ROSE (roz) n. One of the most beautiful of all flowers, a symbol of fragrance and loveliness. Often given as a sign of appreciation.
RASPBERRY (raz'ber'e) n. A sharp, scornful comment, criticism or rebuke; a derisive, splatting noise, often called the Bronx cheer.
We hereby deliver:
• ROSES to a boggy patch of ground on Ted Leonard's ranch between Kings Valley and Airlie that is finally yielding its fascinating prehistoric treasure. Leonard discovered the bone of a giant sloth in 1991, but its excavation was repeatedly delayed.
Finally, a team from the University of Oregon's Thomas Condon State Museum of Fossils, led by paleontologist William Orr, began last weekend removing the bones of a giant sloth (8 feet tall, 1.25 tons) from the land that trapped it 13,000 years ago. In addition to two huge sloths, the site is turning up bones of ancient bison, bear, wolf and badger and even a mastadon.
A special bunch of roses goes to Leonard, for whom the dig is named. His intellectual curiosity, patience and generosity now make it possible for us to learn more about the ancient giants that once roamed Kings Valley.
• • •
• ROSES to Oregon State University marketing intern Neha Neelwarne and the OSU students, faculty members and genial co-conspirators who know how to keep a delightful secret.
Since last summer, Neelwarne, who teaches a Bollywood dance class at OSU for students and faculty, recruited and rehearsed a group of volunteers to prepare for a salute to diversity.
It all started inconspicuously enough a week ago, on the steps in front of the main entrance to the Memorial Union:
As the bouncy, beat-driven theme from the 2007 hit Bollywood film "Salaam-E-Ishq" ("A Salue to Love") started up, Neelwarne began to dance. Another student - and then another and another - stripped off a jacket or a sweater to reveal a Powered by Orange T-shirt. A few at a time, 70 participants joined in. For almost four minutes, videos of spectators and invited media captured a planned "flash mob" dance that reflected skillful social networking, volunteerism and a shrewd marketing vehicle for OSU's "Powered by Orange" branding campaign.
Neelwarne gets roses (and a gold star for her resume) for the idea. The volunteers all deserve roses because they were awesome dancers, and we all get roses for being able to see a video that well represents diversity, joy and OSU's intrepid spirit. If you missed it, check it out at gazettetimes.com. Click on our "most popular" section on the right side of our home page and scroll down to the bottom of the story to view the video.
• • •
• RASPBERRIES to gnashing of teeth this week over the decision by the Frito Lay Co. to stop making its supposedly compostable Sun Chips bag. It's made out of something called corn plastic that, according to a commercial aired this summer, slowly disappears into the soil over time.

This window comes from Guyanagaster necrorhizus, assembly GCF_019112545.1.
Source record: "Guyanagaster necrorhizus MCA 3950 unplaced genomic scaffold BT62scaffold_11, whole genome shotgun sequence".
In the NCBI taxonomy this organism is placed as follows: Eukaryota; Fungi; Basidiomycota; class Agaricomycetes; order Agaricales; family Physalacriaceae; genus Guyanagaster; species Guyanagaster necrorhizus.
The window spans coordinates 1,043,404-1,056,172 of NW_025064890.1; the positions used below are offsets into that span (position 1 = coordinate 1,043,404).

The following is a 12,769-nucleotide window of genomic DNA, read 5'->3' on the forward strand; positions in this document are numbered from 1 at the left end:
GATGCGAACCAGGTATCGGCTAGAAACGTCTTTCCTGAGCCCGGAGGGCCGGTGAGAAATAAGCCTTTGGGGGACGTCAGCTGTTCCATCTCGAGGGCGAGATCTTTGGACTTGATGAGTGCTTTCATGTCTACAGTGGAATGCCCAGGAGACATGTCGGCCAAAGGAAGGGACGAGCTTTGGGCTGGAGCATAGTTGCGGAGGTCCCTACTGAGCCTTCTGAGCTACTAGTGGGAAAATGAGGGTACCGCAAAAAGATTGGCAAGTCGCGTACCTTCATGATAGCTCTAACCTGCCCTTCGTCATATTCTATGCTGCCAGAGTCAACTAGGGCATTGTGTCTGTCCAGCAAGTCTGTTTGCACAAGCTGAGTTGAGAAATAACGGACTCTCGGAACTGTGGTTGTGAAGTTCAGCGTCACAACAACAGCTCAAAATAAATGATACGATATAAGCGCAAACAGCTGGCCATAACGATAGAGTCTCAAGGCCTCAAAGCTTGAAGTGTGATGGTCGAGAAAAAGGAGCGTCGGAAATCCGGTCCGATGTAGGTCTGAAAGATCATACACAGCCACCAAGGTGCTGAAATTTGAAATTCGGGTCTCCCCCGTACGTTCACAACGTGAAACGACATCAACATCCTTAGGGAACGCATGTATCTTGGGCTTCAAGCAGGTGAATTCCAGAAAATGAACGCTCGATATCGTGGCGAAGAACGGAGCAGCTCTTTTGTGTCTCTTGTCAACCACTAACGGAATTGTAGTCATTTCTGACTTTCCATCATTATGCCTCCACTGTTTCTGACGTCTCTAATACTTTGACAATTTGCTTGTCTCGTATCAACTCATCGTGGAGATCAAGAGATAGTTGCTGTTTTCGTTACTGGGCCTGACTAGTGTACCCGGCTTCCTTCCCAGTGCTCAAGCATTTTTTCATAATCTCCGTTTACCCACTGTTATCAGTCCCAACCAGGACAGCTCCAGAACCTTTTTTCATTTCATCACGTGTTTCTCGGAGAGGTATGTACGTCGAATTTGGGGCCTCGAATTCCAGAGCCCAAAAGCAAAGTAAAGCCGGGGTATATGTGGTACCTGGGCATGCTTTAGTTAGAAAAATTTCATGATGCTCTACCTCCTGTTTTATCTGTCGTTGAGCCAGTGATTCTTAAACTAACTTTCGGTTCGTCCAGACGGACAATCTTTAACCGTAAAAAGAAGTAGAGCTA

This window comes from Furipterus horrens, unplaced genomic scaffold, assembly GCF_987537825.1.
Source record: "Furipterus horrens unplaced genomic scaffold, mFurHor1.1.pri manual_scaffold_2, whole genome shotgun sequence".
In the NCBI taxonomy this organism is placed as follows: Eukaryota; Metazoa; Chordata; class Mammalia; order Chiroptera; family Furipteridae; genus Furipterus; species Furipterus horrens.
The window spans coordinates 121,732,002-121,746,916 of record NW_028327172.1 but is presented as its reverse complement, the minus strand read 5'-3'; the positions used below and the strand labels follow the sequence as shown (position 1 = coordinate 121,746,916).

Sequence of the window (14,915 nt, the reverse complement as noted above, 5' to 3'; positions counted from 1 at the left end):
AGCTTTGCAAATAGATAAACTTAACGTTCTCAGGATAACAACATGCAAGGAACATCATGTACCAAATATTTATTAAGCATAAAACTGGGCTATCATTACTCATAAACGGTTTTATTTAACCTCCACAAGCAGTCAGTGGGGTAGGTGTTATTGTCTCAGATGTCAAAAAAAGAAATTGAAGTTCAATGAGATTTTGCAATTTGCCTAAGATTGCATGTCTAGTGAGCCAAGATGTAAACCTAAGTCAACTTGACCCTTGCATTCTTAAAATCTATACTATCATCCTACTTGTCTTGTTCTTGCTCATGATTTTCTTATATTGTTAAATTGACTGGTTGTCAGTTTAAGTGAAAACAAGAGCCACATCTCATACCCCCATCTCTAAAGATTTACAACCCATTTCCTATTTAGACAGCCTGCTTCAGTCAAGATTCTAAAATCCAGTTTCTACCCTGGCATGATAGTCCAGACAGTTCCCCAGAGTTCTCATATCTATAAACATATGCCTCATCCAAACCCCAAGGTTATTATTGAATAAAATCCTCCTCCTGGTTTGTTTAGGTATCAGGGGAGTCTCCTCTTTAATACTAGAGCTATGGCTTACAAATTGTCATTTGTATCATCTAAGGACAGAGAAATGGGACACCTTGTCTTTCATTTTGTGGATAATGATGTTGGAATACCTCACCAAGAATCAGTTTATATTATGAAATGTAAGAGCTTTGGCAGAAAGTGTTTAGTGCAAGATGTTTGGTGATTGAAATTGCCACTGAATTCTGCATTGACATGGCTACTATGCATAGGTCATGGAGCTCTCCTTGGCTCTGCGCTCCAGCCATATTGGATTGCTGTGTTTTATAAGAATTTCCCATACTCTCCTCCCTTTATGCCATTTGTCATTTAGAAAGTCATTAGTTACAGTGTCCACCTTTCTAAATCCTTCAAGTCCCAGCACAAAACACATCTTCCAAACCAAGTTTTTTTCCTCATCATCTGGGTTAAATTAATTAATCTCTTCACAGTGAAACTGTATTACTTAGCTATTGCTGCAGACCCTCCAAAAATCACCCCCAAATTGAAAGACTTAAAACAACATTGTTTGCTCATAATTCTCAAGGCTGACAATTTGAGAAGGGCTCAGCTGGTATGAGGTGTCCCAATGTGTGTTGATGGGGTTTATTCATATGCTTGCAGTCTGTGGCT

The development was hailed as good news for a planet that has several continents of garbage (OK, yes, an exaggeration; the one floating in the Pacific is only about the size of Texas).
But consumers didn't like the bag made from corn plastic. They found it ... noisy.
Oddly, few made much noise over the fact that the bag was compostable only in a commercial composting facility.
Frito-Lay has promised to go back to the drawing board. We don't care if it's quiet, as long as it actually dissolves over time.
• • •
• RASPBERRIES to a distressing new development in the perennial lawn couch controversy:
It seems that now we are seeing lawn couches as bonfire fodder - and the Oregon Department of Environmental Quality isn't amused. The agency fined the OSU fraternity Delta Upsilon house at 235 N.W. 25th St. a cool $1,000 for burning a couch last June. The DEQ didn't announce the fine until Monday.
The couch-burning happened June 4, when a 5-foot-long couch was burned in a fire pit. That's just nasty because a couch is foam, treated wood and often covered in a fabric that isn't natural at all.
It wasn't Delta Upsilon's first couch torching, either. DEQ heard about similar action in September 2006 and March 2008. Because it's within an an open burning control area, that's a no-no.
Delta Upsilon has until Oct. 14 to appeal. We don't yet know whether they'll take this fine lying down.
• • •
• RASPBERRIES to an observed increase in carelessness along with the welcome increase in bicyclists' numbers.
For instance, on Oct. 6, a bicyclist dashed in front of a car and ran a signal, causing a rear-end crash between an ambulance and a motorist at the intersection of Ninth Street and Garfield Avenue. The bicyclist left the scene.
In another incident the same day, a 19-year-old cyclist was cited for being a minor in possession of alcohol and reckless driving when she darted in front of a car. No injuries.
A gentle reminder: Slow down, pay attention and enjoy the gorgeous color show that's autumn in Oregon.